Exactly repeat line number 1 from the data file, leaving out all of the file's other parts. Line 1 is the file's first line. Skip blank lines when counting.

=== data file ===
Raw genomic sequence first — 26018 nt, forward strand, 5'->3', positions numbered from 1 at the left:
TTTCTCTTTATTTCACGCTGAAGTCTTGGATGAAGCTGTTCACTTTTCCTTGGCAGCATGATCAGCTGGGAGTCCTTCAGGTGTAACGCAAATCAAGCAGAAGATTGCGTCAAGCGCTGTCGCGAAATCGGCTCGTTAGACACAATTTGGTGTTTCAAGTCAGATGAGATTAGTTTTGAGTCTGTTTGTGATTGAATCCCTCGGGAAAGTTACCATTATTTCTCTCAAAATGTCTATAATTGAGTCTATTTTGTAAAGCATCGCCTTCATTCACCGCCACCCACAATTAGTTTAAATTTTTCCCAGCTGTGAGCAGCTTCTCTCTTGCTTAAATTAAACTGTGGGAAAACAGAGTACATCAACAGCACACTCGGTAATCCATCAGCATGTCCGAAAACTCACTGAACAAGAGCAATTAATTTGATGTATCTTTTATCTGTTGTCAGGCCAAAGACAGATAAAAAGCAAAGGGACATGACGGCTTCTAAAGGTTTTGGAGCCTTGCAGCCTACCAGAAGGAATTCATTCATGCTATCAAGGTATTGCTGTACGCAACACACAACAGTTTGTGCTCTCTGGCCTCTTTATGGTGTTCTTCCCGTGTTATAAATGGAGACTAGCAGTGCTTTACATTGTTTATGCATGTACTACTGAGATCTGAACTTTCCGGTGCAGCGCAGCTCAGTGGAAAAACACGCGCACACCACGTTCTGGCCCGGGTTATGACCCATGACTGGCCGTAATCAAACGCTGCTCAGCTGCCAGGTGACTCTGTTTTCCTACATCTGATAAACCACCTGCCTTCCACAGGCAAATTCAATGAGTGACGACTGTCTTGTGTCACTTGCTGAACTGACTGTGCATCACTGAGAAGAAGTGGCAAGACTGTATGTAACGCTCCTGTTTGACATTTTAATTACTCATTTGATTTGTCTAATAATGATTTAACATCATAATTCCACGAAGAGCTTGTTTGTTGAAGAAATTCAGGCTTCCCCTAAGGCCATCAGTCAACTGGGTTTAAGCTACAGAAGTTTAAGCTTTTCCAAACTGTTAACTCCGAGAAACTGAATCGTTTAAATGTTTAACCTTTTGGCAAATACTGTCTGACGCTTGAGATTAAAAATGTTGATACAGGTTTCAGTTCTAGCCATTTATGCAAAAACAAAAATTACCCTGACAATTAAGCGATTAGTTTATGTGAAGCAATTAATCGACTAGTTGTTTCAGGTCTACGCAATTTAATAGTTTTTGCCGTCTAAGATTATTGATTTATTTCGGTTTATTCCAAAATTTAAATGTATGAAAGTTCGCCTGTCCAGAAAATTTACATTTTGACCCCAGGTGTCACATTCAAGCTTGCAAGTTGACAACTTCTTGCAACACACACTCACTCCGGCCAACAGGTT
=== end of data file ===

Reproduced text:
Raw genomic sequence first — 26018 nt, forward strand, 5'->3', positions numbered from 1 at the left: